Stardust campaigners claim they are being ‘fobbed off’ in appeal for fresh inquest
AG has postponed decision on new inquest appeal several times, campaigners say
Friends and relatives of those killed in the 1981 Stardust fire bring their case for a new inquest to the Attorney General’s office in Dublin on Tuesday. Photograph: Niall Carson/PA Wire
Relatives of the victims of the Stardust tragedy have been “fobbed off” by the Attorney General, following a request for a new inquest into the deadly fire, campaigners claim.
The fire at the Stardust nightclub, in Artane, north Dublin, on the night of February 13th/14th 1981, remains the worst fire disaster in the history of the State. It occurred during a disco on Valentine’s Day, and killed 48 young people and injured over 200 others, primarily from Dublin’s northside.
In April, the Stardust Victims Committee filed a submission to the AG, Séamus Woulfe, the Government’s legal advisor, formally requesting a fresh inquest into the disaster.
Families of the victims said the submission contained new evidence relating to the timing and location of the fire.
Speaking on Tuesday outside the Office of the Attorney General, campaigner Antoinette Keegan said on four occasions relatives were given a date for a decision on the request, only for it to be postponed.
“We’ve been fobbed off since the 16th July, to the end of July, to some time in August, to the 20th of September, and on the 11th hour on the 20th of September we were told it would be by close of business on the 25th,” she said.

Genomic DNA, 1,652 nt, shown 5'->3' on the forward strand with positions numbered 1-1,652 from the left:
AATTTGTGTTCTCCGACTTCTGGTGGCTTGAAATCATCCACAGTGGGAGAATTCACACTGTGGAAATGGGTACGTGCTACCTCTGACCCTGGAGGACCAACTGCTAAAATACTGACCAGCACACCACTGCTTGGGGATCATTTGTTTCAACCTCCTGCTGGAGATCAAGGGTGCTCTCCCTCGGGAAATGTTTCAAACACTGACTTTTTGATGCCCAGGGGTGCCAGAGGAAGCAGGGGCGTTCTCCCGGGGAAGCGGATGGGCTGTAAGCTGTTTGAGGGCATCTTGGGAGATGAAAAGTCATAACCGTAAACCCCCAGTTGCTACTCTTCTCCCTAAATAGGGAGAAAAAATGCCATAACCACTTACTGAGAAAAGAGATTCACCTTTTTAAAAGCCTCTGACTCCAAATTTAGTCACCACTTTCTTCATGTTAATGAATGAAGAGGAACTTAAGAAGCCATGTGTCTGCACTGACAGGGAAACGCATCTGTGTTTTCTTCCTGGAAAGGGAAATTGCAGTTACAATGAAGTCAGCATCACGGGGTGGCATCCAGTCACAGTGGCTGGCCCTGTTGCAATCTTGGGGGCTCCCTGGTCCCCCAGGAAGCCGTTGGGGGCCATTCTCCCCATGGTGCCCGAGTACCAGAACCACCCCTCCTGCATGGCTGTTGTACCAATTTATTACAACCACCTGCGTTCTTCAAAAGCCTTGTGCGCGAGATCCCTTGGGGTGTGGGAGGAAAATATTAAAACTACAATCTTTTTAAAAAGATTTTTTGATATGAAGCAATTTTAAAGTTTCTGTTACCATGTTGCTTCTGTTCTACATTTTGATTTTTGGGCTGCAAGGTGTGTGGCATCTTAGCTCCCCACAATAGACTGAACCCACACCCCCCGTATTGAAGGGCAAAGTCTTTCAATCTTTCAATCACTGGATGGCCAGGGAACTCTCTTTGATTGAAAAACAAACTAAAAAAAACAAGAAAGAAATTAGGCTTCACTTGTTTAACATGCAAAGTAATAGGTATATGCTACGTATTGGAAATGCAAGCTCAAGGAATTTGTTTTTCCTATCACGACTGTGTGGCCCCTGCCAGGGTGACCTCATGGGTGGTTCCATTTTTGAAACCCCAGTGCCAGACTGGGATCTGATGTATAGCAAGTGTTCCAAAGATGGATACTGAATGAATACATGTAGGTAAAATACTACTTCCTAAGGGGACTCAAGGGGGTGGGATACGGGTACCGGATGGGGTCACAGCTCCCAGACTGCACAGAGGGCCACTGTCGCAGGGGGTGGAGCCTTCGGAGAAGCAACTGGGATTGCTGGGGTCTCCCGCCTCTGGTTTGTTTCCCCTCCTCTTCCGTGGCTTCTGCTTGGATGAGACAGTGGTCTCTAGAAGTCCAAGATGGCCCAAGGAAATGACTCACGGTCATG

Two of Ms Keegans sisters, Mary (19) and Martina (16), were killed in the fire. On Tuesday she delivered a letter to Mr Woulfe, on behalf of the campaigners, criticising the delays.
“We cannot understand why on four occasions we have been given dates, only to have our hopes dashed with a further postponement. Since July the families have been given dates and are under untold stress, left in a state of limbo,” the letter stated.
Previously Taoiseach Leo Varadkar and Minister for Justice Charlie Flanagan played down any suggestions a new inquest would be opened into the fire.
Inquests were held in 1982, returning explanations as to the causes of death but no verdicts.
A 1981 tribunal of inquiry had found “the most probable explanation of the fire” was arson. That finding was formally removed from the public record in 2009 following a review of evidence.
Investigations into the fire showed that a number of escape routes from the dance hall were blocked as emergency doors were locked by chains.
Speaking on Tuesday, former Sinn Féin MEP for Dublin Lynn Boylan said repeated delays on the appeal for a new inquest were unacceptable.
“I’ve witnessed over the course of the summer the distress that they [families] have gone through, the sleepless nights, preparing themselves for a decision only for it to be postponed again,” she said.
People Before Profit TD Richard Boyd Barrett called for Mr Woulfe to make “the right decision” on Wednesday, to open a new inquest, and “finally lift the lid on this tragedy”.